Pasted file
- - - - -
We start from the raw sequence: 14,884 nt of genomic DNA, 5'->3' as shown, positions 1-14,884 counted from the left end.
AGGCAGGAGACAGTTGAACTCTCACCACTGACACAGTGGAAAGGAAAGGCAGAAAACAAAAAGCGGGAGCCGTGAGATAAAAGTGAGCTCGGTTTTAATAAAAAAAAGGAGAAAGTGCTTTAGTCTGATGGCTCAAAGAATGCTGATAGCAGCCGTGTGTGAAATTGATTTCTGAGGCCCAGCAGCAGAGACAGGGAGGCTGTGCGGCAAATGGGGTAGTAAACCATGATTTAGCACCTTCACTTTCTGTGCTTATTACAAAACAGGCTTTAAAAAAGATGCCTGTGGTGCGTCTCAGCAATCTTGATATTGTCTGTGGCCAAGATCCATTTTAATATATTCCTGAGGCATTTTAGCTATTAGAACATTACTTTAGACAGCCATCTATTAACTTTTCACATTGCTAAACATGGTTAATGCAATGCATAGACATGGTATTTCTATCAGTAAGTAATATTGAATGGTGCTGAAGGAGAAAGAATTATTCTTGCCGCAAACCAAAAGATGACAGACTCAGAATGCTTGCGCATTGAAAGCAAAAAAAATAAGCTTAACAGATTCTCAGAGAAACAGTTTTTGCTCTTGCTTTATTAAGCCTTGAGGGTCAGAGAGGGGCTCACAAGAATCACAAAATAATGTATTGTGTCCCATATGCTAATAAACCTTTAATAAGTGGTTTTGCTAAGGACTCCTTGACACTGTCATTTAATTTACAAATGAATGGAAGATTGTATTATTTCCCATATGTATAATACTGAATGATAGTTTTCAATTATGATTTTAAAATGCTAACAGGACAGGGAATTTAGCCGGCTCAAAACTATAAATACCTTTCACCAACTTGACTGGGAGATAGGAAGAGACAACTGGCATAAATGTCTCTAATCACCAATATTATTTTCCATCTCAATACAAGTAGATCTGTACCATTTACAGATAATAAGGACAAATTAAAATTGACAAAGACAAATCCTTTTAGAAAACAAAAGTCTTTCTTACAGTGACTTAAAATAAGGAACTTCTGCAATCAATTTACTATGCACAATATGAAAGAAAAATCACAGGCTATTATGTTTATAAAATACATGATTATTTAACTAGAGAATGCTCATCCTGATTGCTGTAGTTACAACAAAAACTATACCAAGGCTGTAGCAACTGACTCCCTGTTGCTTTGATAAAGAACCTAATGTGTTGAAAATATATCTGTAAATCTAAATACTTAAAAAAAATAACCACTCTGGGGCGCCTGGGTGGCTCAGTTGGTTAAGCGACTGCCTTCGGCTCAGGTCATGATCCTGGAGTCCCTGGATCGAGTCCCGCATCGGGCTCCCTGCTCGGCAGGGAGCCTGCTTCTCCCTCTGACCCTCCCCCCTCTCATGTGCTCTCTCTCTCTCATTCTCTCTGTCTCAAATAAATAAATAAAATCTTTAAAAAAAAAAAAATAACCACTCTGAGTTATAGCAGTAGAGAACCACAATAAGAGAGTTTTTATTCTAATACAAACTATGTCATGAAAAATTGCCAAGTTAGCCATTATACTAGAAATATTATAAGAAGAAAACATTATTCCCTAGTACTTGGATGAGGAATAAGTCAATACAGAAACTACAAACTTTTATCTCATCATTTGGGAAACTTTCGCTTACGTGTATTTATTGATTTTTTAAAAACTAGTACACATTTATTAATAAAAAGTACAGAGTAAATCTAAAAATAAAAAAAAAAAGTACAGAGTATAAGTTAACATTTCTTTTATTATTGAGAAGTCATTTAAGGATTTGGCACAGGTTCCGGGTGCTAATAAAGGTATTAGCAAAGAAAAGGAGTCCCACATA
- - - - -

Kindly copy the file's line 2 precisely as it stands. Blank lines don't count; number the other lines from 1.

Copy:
AGGCAGGAGACAGTTGAACTCTCACCACTGACACAGTGGAAAGGAAAGGCAGAAAACAAAAAGCGGGAGCCGTGAGATAAAAGTGAGCTCGGTTTTAATAAAAAAAAGGAGAAAGTGCTTTAGTCTGATGGCTCAAAGAATGCTGATAGCAGCCGTGTGTGAAATTGATTTCTGAGGCCCAGCAGCAGAGACAGGGAGGCTGTGCGGCAAATGGGGTAGTAAACCATGATTTAGCACCTTCACTTTCTGTGCTTATTACAAAACAGGCTTTAAAAAAGATGCCTGTGGTGCGTCTCAGCAATCTTGATATTGTCTGTGGCCAAGATCCATTTTAATATATTCCTGAGGCATTTTAGCTATTAGAACATTACTTTAGACAGCCATCTATTAACTTTTCACATTGCTAAACATGGTTAATGCAATGCATAGACATGGTATTTCTATCAGTAAGTAATATTGAATGGTGCTGAAGGAGAAAGAATTATTCTTGCCGCAAACCAAAAGATGACAGACTCAGAATGCTTGCGCATTGAAAGCAAAAAAAATAAGCTTAACAGATTCTCAGAGAAACAGTTTTTGCTCTTGCTTTATTAAGCCTTGAGGGTCAGAGAGGGGCTCACAAGAATCACAAAATAATGTATTGTGTCCCATATGCTAATAAACCTTTAATAAGTGGTTTTGCTAAGGACTCCTTGACACTGTCATTTAATTTACAAATGAATGGAAGATTGTATTATTTCCCATATGTATAATACTGAATGATAGTTTTCAATTATGATTTTAAAATGCTAACAGGACAGGGAATTTAGCCGGCTCAAAACTATAAATACCTTTCACCAACTTGACTGGGAGATAGGAAGAGACAACTGGCATAAATGTCTCTAATCACCAATATTATTTTCCATCTCAATACAAGTAGATCTGTACCATTTACAGATAATAAGGACAAATTAAAATTGACAAAGACAAATCCTTTTAGAAAACAAAAGTCTTTCTTACAGTGACTTAAAATAAGGAACTTCTGCAATCAATTTACTATGCACAATATGAAAGAAAAATCACAGGCTATTATGTTTATAAAATACATGATTATTTAACTAGAGAATGCTCATCCTGATTGCTGTAGTTACAACAAAAACTATACCAAGGCTGTAGCAACTGACTCCCTGTTGCTTTGATAAAGAACCTAATGTGTTGAAAATATATCTGTAAATCTAAATACTTAAAAAAAATAACCACTCTGGGGCGCCTGGGTGGCTCAGTTGGTTAAGCGACTGCCTTCGGCTCAGGTCATGATCCTGGAGTCCCTGGATCGAGTCCCGCATCGGGCTCCCTGCTCGGCAGGGAGCCTGCTTCTCCCTCTGACCCTCCCCCCTCTCATGTGCTCTCTCTCTCTCATTCTCTCTGTCTCAAATAAATAAATAAAATCTTTAAAAAAAAAAAAATAACCACTCTGAGTTATAGCAGTAGAGAACCACAATAAGAGAGTTTTTATTCTAATACAAACTATGTCATGAAAAATTGCCAAGTTAGCCATTATACTAGAAATATTATAAGAAGAAAACATTATTCCCTAGTACTTGGATGAGGAATAAGTCAATACAGAAACTACAAACTTTTATCTCATCATTTGGGAAACTTTCGCTTACGTGTATTTATTGATTTTTTAAAAACTAGTACACATTTATTAATAAAAAGTACAGAGTAAATCTAAAAATAAAAAAAAAAAGTACAGAGTATAAGTTAACATTTCTTTTATTATTGAGAAGTCATTTAAGGATTTGGCACAGGTTCCGGGTGCTAATAAAGGTATTAGCAAAGAAAAGGAGTCCCACATA